After nearly a year of negotiations, the Ithaca College part-time faculty union and the administration are still negotiating the most complex contract elements: benefits, wages and job security. Each side feels differently about the progress that’s being made.
The part-time faculty began negotiating with the administration in late October 2015. The full-time contingent faculty also elected to unionize in May 2016, after the administration denied its request to join the part-time faculty union in April. The full-time faculty has not yet scheduled its first bargaining session.
Part-time faculty and the administration have come to tentative agreements about smaller issues. Brody Burroughs, lecturer in the Department of Art, said they’ve tentatively agreed upon a grievance procedure, which would allow part-timers to issue complaints if they feel adversely affected by college policies; clearer evaluations, which are used to assess the performance of part-time professors; and pay schedules that align with those of full-time faculty members.
However, Sarah Grunberg, a lecturer in the Department of Sociology, said she thinks the part-timers and the administration are “pretty far apart” on issues of compensation, benefits and job security. Contrarily, Linda Petrosino, provost and vice president for educational affairs who was present at the most recent bargaining session Aug. 16, said she felt optimistic about the progress of the negotiation sessions.
Over the summer months, part-timers and the administration met every two weeks to work on proposals and counterproposals for certain issues. Grunberg said that when the part-timers asked for an increase in wages in a proposal, the administration came back with a 1.75 percent pay raise, which equates to about $70 added to each course taught. Last year, the full-time faculty also received a 1.75 percent pay raise to the general merit pool.
“The whole 1.75 percent pay raise, I think, is insulting to some people,” Grunberg said. “It just shows the kind of disconnect between actually understanding, from the perspective from the administration, what this means in terms of people’s actual lives rather than what this means for them in the bureaucratic process.”
Grunberg said part-time professors can only teach up to 12 credits a year, which roughly translates to three or four courses. Because professors are paid $1,400 for each credit, part-time professors could potentially earn $16,800 a year. Associate professors at the college are paid an average of $79,299 a year, and full professors are paid an average of $100,368 a year, according to data from the Chronicle of Higher Education. Associate and full professors are expected to teach a 24-credit load, engage in scholarship or other professional activities, service, academic advising and other responsibilities, according to the faculty handbook.
Nancy Pringle, senior vice president for the Division of Human and Legal Resources and general counsel, said the difficult part is that whenever faculty members ask for a raise in wages and benefits, the price of tuition will rise. Last year, the tuition increased by 2.59 percent and is expected to continue to increase.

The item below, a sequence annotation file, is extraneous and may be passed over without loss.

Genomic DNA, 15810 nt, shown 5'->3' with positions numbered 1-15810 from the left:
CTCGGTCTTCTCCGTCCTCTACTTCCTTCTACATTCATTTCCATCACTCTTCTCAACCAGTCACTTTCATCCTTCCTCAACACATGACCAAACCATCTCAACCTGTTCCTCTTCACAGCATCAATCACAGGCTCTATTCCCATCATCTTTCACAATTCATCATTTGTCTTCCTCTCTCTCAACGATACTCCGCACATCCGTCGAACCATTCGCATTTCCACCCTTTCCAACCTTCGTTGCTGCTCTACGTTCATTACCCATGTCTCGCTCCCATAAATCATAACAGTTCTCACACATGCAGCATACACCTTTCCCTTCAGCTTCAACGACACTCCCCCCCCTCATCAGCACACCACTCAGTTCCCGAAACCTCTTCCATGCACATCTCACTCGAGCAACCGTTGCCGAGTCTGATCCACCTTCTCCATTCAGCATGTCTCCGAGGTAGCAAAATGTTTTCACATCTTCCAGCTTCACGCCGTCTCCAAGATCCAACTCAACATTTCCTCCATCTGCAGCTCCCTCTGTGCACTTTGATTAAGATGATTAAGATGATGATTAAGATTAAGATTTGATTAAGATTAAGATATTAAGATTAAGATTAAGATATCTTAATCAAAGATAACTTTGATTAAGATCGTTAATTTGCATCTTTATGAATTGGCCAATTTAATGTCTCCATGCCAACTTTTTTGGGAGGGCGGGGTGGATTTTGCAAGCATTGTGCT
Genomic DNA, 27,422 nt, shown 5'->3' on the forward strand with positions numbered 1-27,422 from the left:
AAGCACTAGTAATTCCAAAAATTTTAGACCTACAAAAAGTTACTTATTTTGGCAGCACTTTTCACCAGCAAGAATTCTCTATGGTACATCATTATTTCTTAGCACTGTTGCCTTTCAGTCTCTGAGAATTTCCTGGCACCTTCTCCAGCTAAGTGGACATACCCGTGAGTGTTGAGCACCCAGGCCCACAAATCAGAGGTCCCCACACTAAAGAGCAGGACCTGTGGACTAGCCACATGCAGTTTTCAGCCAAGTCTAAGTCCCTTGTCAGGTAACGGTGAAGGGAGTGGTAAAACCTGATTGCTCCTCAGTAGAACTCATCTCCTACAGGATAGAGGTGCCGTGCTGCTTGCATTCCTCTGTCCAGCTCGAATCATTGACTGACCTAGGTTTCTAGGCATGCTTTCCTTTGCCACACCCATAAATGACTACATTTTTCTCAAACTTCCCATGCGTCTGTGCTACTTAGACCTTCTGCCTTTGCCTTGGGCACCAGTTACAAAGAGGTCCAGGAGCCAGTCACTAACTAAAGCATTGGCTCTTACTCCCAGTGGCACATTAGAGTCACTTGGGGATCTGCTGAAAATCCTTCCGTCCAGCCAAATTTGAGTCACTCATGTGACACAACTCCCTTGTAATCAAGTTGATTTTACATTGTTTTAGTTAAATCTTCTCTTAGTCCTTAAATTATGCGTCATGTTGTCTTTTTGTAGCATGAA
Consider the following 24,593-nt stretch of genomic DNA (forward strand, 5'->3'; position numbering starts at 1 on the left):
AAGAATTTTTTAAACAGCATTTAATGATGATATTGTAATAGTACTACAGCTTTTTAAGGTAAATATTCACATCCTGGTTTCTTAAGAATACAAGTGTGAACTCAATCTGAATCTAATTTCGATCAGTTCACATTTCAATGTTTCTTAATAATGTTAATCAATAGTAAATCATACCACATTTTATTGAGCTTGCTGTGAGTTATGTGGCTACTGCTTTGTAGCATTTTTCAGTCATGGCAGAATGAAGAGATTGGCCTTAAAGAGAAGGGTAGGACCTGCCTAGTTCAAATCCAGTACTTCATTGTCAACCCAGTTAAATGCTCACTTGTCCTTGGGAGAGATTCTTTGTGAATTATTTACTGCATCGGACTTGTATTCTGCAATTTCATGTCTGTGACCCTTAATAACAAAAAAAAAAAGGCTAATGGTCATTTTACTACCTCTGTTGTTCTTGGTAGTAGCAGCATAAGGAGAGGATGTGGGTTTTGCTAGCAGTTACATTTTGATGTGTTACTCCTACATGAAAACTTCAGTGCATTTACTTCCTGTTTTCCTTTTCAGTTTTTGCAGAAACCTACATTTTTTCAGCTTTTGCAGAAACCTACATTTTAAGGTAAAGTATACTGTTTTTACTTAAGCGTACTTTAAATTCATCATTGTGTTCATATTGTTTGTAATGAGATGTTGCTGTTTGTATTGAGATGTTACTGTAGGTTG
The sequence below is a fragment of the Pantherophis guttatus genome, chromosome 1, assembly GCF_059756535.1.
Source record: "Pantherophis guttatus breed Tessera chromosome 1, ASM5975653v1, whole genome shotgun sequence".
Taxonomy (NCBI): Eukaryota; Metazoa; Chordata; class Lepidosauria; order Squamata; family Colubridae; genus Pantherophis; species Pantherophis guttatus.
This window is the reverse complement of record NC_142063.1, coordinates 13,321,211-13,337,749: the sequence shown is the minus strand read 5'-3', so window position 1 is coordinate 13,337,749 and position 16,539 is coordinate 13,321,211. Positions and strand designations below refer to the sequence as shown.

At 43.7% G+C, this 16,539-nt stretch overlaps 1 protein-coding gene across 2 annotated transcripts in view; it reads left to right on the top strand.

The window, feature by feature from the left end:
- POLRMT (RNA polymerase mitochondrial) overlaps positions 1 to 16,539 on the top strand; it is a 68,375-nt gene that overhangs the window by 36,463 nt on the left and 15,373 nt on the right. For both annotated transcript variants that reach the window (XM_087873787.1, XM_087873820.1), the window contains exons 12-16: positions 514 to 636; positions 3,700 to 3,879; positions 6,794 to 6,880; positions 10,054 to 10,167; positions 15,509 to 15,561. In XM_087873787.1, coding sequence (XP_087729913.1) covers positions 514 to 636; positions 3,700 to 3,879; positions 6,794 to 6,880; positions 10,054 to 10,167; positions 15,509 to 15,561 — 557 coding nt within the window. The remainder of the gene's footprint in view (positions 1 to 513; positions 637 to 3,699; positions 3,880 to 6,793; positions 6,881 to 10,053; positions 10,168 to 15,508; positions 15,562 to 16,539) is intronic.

“There’s always this tension, I think, that we feel … about how to manage the tuition increase while at the same time be able to recognize the work that our employees do,” Pringle said.
Job security is another main issue on the negotiating table. Burroughs said part-timers have to be rehired every six months for their positions. He said this can be stressful because professors worry about teaching well while also worrying that they won’t have a job after the semester ends.
Instead of only hiring professors for one semester, part-timers have proposed that after they earn seniority by working at the college for multiple semesters, they should be offered a longer contract.
One of the other issues on the negotiating table involves what benefits part-timers have. Grunberg said part-timers receive a bus pass, free parking and full access to the library, but Burroughs and Grunberg said their proposal is asking for some kind of retirement plan and health care assistance in addition.
Negotiating wages and benefits are always the most challenging issues to work out in negotiations, Pringle said, so it is normal that it has taken so long to address them. However, the two groups began the practice over the summer of discussing their proposals together at the table — instead of presenting proposals, leaving the table and then coming back with counterproposals — to acquire a better understanding of what each side wants and why. Pringle said if they stick to this strategy and continue to have meetings every other week, she’s hopeful the negotiations will wrap up soon.
The next bargaining session between the part-timers and the administration has not been confirmed yet.
Burroughs said that, so far, he is not convinced that negotiations will end in the near future.
“What I think we need to see, to give us the same type of hope, would be significant progress in proposals on the table towards pay parity and job security,” Burroughs said. “And those are too foggy at this point for me personally to be optimistic about that time frame.”